The ThinkDiag is one of the mid-tier models in the ThinkCar lineup. Unlike the ThinkOBD 100, the ThinkDiag is a dongle + app OBD-II scanner, which means you will need to use a smartphone or a tablet to access all the diagnostic information.
For instance, if you own a Lexus, you can purchase the Toyota/Lexus manufacturer subscription and the ThinkDiag will become a personalized OBD-II diagnostic scanner that looks for generic faults as well as other abnormalities that Lexus scans for in its vehicles.
Each manufacturer subscription works on all models under that manufacturer. In other words, if you purchase the Lexus subscription, it will let you run diagnostic scans on the GS, RX, ES, as well as all Toyota models since Lexus and Toyota are essentially the same manufacturer.
PLease find below the help files for the App and Software EOBD Facile : Windows : Help File MacBook : Help File Android : Help File iPhone / iPad : Help File Features of the OBD2 Software EOBD-Facile Trial version(free) Basic Edition(paying) Plus Edition(paying) Compatibility Diesel, gasoline, GPL and Hybrid engine Connecting to ELM327 interfaces (USB, Bluetooth and WiFi) Connecting to Engine computer (ECM), Diesel (2004), Gasoline(2001)) Connecting to Transmission computer (TCM) Connecting to GPL (since 2007) Fault codes diagnostic Reading of OBD2 fault codes (Mode 3) Reading of unconfirmed OBD fault codes (Mode 7) Decoding of OBD fault codes into text (English)More than 11 000 definitions (P0xxx, P1xxx, B0xxx, C0xxx and U0xxx) Clearing of OBD fault codes and malfunction indicator light (Mode 4) Instantaneous data reading (Mode 2) Reading of permanent OBD fault codes (Mode 10) Saving and reading of OBD fault codes Printing of customised reports Recording of customised reports Check the consistency of vehicle sensor's values Monitoring Reading of sensors (Mode 1) Continuous recording to sensor values (in a .csv file)for export in a spreadsheet Test of oxygen's sensors (Mode 5) Test of the systems (EGR, Catalyst) (Mode 6) Graphs Continuous reading of sensor values (Mode 1)In the form of a graph (1 curve) (4 curves) (6 curves) Review recordings in graph form Smart recording triggers Performance measurement (0-100 km/h) Calculation/conversion on registered sensors Extra Location of OBD2 socket in vehicles Virtual dashboard Terminal for advanced commands CAN bus spy Vehicle info (Mode 9) Commercial use VIN decoder Standards EOBD (Europe), OBD2 (USA), JOBD (Japan) ISO 15765-4 (CAN 11it/29bit 250/500 kb) ISO 14230-4 (KWP2000 slow et fast init) ISO 9141-2 J1850 VPW J1850 PWM Comments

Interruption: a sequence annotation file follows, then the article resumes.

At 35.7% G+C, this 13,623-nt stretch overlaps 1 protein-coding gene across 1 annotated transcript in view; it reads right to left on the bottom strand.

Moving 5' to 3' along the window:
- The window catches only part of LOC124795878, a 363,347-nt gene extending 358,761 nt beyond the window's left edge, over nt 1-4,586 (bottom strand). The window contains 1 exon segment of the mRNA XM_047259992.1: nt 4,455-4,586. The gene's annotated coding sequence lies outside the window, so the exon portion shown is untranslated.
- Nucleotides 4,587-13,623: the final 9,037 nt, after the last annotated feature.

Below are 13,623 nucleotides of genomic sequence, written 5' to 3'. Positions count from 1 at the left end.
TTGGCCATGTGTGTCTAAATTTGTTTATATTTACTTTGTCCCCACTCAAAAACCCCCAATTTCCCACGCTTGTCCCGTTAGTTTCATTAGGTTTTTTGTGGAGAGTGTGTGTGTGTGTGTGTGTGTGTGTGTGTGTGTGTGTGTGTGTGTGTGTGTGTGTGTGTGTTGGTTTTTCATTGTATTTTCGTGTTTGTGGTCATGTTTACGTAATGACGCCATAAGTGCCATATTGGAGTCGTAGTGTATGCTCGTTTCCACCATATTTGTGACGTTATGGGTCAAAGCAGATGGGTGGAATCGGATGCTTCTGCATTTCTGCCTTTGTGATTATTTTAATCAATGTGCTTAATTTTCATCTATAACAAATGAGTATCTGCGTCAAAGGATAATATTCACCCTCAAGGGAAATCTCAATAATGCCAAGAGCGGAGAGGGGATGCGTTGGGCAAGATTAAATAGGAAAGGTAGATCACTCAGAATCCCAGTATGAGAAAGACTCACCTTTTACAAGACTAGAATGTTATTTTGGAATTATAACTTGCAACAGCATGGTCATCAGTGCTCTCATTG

The Bosch TPA 300 is a comprehensive TPMS tool designed for sensor programming, activation and ECU reset. The full-color, intuitive interface guides the user when replacing and servicing TPMS sensors. When paired with a compatible Bosch diagnostic scan tool, like ADS 325 or 625, users can reset the ECU in less than two minutes. The TPA 300 supports all known OE and aftermarket programmable sensors for all light vehicles. Frequent updates allow new features, vehicles and sensor coverage to be added regularly.
TOPDON makes a wide variety of products for the automotive aftermarket industry. Our most significant product lines are our Phoenix scanners and our new ADAS line. The Phoenix scan tools are OE-Level diagnostics tools that offer a variety of functions and can pair with the Phoenix ADAS calibration sets, offering a variety of vehicle coverage for Asian, American, European, and exotic vehicle makes. TOPDON also makes battery repair tools, jump packs, battery testers, key programming tools, power stations, and thermal imaging cameras.